As eco-conscious consumers increasingly look for products that can help them reduce their carbon footprint and deal with other environmental hazards, inventors and manufacturers are responding in kind. Here’s a look at some of the smartest sustainable products of the year, from greener shoes to smarter thermostats. (Of course, some would say the most sustainable approach would be to use or reuse the products you already have.)
The global footwear industry has a big carbon footprint, as companies burn energy manufacturing and transporting their product and use petroleum to make components like rubber soles. AllBirds wants to flip the script with its new Sweetfoam flip-flop, a sandal made from sugar cane. That material is carbon-negative, which means that it actually takes carbon out of the atmosphere rather than emitting it. AllBirds plans to soon use Sweetfoam in other footwear as well.
The animal agriculture industry is responsible for around 15% of the world’s greenhouse gas emissions, according to a U.N. estimate, thanks to the immense resources required to raise and feed animals. The JUST Egg cuts down on those emissions with a vegan egg replacement product made from a plant called mung bean. Cooked right, it tastes pretty close to the real thing.
Pineapple leaves, banana tree trunks and sugar cane bark don’t have much value as food, and are thus typically discarded. But the brains behind Agraloop are taking this organic plant material and turning it into raw materials for clothing. The resulting garments look normal, but they have less of an environmental impact than typical garments.
Americans use billions of plastic water bottles every year, most of which end up in a landfill. The LARQ bottle is like many of the reusable bottle alternatives, but with one big standout feature: Using UV light, it cleans both water kept inside the bottle, and the inside surface of the bottle itself. That’s a huge plus for people who want a sustainable water bottle alternative that doesn’t require constant scrubbing to keep water tasting great.
The environmental costs of plastic straw use struck a chord in 2018, with companies from Starbucks to American Airlines banning their use. Final Straw provides users with a guilt-free way to sip their drinks with a reusable metallic straw that folds up and can be stored on a keychain. The company includes a drying rack and specialized squeegee to help users keep it clean.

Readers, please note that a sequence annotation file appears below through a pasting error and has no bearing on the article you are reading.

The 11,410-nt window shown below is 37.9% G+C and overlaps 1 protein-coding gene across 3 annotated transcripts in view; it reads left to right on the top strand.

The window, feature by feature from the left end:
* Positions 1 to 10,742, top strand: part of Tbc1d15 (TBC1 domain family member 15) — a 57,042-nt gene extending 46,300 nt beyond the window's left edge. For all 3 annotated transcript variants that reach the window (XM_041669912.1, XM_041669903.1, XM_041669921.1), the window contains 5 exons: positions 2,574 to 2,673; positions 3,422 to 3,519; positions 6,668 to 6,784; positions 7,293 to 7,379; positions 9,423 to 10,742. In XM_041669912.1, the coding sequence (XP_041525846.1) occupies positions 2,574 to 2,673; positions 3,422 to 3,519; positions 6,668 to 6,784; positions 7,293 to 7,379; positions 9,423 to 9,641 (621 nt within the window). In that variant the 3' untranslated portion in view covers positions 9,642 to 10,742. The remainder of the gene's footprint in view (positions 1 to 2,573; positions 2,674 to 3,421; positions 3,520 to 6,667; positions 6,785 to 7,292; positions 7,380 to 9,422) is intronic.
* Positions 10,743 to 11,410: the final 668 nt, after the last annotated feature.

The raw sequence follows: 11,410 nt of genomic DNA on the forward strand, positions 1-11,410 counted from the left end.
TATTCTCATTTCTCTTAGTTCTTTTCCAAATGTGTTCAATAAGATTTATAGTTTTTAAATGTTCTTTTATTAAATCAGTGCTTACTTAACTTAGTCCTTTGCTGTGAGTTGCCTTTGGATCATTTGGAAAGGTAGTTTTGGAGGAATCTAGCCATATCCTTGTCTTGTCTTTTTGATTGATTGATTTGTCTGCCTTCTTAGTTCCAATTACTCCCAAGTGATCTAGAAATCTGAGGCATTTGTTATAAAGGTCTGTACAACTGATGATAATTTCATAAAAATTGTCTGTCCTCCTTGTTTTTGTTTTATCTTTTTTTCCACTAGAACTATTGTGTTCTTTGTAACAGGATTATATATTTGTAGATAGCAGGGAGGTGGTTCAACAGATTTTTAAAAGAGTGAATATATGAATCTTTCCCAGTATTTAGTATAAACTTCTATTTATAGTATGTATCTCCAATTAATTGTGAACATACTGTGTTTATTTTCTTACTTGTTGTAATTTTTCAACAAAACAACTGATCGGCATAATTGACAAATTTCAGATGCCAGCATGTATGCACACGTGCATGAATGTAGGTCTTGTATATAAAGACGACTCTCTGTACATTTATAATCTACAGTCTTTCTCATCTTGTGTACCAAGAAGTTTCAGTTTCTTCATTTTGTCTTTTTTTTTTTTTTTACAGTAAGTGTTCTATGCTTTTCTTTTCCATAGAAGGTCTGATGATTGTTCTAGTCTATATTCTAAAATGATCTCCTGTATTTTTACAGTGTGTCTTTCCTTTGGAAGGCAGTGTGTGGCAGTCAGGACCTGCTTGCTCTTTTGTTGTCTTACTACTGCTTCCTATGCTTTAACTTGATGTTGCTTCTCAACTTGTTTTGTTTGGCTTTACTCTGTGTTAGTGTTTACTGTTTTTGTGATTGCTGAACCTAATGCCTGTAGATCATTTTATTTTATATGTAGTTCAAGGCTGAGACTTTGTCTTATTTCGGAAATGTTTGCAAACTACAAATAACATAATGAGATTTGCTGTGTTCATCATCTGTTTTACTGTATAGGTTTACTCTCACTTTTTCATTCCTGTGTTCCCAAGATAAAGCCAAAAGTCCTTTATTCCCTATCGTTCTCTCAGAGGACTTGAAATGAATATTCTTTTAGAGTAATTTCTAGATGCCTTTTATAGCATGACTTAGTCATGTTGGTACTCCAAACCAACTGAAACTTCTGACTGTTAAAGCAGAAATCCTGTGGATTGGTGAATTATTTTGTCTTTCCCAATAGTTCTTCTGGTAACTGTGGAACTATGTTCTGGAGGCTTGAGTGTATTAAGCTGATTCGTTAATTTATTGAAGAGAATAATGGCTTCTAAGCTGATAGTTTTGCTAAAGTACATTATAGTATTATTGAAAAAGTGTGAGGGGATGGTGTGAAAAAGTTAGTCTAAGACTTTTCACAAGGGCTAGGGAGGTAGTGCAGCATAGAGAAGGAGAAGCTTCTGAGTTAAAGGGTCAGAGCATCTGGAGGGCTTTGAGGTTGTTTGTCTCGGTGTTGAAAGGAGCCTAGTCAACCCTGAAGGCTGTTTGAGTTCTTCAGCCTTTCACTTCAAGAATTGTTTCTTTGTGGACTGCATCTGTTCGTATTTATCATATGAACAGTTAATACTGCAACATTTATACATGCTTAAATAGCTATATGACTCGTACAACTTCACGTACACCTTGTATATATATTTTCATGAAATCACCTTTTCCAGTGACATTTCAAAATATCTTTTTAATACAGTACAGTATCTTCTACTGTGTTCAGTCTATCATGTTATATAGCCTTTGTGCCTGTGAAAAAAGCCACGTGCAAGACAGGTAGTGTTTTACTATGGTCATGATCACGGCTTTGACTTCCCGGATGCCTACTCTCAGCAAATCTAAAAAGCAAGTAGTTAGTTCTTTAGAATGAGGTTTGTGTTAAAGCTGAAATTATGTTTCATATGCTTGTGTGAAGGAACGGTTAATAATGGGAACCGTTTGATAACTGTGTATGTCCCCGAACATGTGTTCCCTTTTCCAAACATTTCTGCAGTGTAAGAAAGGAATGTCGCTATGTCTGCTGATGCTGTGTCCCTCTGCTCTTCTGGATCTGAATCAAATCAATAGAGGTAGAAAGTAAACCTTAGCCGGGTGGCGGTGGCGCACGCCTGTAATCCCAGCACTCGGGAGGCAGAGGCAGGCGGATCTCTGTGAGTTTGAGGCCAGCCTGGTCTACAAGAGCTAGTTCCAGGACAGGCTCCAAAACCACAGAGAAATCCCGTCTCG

Bird and Lime Bike
The sharable electric scooters that took cities across America by storm this year promise to serve as a more eco-friendly way for city dwellers to quickly get from A to B. As urban planners and policymakers look for alternatives to automobiles in crowded downtown areas, they present a promising solution.
The thinkers behind Yappah chips, a product funded by food giant Tyson Foods, are working to turn would-be food scraps into something nutritious and appetizing. Yappah’s makers combine scrap material from chicken tenders with leftover grain from beer-brewing to produce a protein chip. It’s a welcome step towards a smarter use of resources as Americans waste around 150,000 tons of food a day.
MODEL 3 Water Heater
Water heaters are typically one of the most power-hungry appliances in a house; the MODEL 3 electric water heater is designed to be more efficient and cut the appliance’s energy use by up to 40%, the company says. It also wastes a lot less water, a big plus in the many places across the planet suffering from droughts.
Chakr Shield ink
This Indian startup is capturing the dirty pollutant known as particulate matter from diesel engines and turning it into ink. Dell has already begun buying Chakr’s ink to print text on boxes, a small step towards reducing the millions of annual deaths that result from particulate matter pollution.
Honeywell Lyric T6 thermostat
The Honeywell Lyric T6 thermostat makes it easy to smartly conserve household energy consumption. The device, which is linked to the web, automatically adjusts the temperature when you’re away from the house to reduce energy use, and adjusts right back to the preferred temperature when you’re about to return.
Correction, Nov. 26
The original version of this story misstated the name of the company behind the Just EGG. It is Just, not Hampton Creek.
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